"This surely comes as good news to Koch-funded Governor Scott Walker who has signaled he wants to be the candidate for the Climate Change Denial Caucus," said NextGen Climate. "Walker has signed a Koch-backed anti-climate pledge, raised money for the Heartland Institute, an organization that spreads climate misinformation, and even dislikes recycling. You can bet NextGen Climate will be putting Governor Walker on the 'Hot Seat.' NextGen Climate urges Scott Walker to lift the misguided restrictions on government workers. It is our hope that Republicans seeking the nomination for president won’t remain silent on this critical issue and will denounce these severe restrictions."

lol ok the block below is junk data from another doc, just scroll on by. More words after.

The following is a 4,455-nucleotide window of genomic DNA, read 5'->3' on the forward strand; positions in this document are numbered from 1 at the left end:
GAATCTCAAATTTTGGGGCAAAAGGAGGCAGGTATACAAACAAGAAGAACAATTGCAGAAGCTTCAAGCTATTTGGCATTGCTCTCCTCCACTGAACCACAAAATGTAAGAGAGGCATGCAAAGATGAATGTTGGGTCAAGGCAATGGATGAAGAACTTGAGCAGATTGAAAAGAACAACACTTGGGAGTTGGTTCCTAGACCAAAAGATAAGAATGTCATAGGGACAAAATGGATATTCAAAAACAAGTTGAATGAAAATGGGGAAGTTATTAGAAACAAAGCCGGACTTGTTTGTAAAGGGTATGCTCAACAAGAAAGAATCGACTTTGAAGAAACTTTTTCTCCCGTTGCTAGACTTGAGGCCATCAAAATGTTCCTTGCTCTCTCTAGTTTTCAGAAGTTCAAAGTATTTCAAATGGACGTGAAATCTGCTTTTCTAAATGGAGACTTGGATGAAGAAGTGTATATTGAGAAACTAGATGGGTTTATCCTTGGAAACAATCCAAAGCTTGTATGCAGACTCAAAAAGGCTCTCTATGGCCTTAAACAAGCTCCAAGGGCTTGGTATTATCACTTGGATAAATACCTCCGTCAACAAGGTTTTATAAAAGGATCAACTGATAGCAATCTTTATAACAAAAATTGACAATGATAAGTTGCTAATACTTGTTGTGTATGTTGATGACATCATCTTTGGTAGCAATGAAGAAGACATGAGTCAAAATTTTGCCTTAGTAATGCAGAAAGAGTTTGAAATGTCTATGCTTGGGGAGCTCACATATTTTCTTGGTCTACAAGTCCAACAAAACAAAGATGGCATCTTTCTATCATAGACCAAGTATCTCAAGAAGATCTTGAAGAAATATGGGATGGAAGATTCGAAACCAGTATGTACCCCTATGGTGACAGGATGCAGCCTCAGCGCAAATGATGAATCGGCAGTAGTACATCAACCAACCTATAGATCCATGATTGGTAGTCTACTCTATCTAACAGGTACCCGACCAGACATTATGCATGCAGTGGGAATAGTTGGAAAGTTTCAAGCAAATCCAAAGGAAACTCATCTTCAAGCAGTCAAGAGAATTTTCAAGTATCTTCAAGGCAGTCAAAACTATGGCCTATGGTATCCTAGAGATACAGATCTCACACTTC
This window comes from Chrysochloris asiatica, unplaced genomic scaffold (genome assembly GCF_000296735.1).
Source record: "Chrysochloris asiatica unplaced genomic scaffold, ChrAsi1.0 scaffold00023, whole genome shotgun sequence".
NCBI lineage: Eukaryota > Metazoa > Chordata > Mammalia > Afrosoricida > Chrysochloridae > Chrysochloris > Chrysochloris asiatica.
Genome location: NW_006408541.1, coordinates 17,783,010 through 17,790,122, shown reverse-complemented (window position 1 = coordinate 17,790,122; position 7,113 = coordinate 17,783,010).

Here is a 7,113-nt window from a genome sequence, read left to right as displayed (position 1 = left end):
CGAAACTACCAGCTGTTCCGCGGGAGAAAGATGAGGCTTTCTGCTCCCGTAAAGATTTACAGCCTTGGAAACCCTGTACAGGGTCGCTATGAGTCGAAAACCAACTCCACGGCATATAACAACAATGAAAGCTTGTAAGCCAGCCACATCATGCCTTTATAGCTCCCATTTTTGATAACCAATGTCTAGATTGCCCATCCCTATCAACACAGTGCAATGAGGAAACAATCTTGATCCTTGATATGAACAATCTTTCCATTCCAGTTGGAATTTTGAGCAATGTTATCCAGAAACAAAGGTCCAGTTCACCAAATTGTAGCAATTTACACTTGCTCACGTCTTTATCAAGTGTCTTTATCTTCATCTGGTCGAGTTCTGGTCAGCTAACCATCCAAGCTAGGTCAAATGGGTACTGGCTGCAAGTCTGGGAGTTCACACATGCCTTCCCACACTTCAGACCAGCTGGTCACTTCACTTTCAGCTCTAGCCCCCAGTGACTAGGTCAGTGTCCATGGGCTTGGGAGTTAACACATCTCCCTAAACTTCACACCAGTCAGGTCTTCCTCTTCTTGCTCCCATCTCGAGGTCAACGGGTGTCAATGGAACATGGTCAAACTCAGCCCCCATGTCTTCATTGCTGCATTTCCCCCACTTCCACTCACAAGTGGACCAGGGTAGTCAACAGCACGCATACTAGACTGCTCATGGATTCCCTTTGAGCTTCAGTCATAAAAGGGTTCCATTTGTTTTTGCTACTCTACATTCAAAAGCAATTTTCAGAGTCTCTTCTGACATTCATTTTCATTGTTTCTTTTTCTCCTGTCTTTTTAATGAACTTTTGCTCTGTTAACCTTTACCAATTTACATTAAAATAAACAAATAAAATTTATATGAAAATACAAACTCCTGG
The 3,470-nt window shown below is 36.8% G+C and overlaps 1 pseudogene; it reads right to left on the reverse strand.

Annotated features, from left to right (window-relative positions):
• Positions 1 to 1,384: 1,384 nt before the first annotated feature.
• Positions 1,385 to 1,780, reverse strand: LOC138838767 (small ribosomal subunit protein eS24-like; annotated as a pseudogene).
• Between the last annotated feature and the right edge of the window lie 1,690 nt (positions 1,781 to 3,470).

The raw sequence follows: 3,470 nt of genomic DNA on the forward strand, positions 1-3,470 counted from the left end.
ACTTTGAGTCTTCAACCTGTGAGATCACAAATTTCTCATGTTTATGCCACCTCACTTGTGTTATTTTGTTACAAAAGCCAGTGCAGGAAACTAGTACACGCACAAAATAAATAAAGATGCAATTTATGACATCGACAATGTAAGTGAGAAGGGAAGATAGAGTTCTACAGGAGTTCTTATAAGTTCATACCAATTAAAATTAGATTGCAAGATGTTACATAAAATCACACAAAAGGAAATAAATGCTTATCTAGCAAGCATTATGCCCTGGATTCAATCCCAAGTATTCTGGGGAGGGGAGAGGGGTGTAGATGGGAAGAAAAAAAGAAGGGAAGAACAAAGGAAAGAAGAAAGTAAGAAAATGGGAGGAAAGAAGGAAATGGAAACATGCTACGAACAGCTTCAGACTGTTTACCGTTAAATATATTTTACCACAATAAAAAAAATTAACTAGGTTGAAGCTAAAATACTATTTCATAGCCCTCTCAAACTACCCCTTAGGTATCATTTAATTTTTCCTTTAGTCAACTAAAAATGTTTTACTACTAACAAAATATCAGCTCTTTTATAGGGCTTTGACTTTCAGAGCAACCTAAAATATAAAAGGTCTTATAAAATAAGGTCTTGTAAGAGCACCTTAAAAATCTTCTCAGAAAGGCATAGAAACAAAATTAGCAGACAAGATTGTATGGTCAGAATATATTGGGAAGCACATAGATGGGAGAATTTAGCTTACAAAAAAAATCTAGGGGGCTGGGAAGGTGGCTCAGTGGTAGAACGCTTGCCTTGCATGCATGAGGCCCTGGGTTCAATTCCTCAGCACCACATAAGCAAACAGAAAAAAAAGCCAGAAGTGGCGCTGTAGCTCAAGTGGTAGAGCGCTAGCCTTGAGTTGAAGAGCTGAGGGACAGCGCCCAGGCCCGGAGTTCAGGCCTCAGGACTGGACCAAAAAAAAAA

YOU MIGHT ALSO LIKE

Florida Officials Banned From Using the Terms ‘Climate Change’ and 'Sustainability'

Watch Jon Stewart's Hilarious Critique of Florida's Ban on the Words Climate Change

Hilarious Video: Florida Administrator Refuses to Say the Words Climate Change

EcoWatch Daily Newsletter

This image of the Santa Monica Mountains in California shows how a north-facing slope (left) can be covered in white-blooming hoaryleaf ceanothus (Ceanothus crassifolius), while the south-facing slope (right) is much less sparsely covered in a completely different plant. Noah Elhardt / Wikimedia Commons / CC by 2.5

By Mark Mancini

If weather is your mood, climate is your personality. That's an analogy some scientists use to help explain the difference between two words people often get mixed up.

Read More Show Less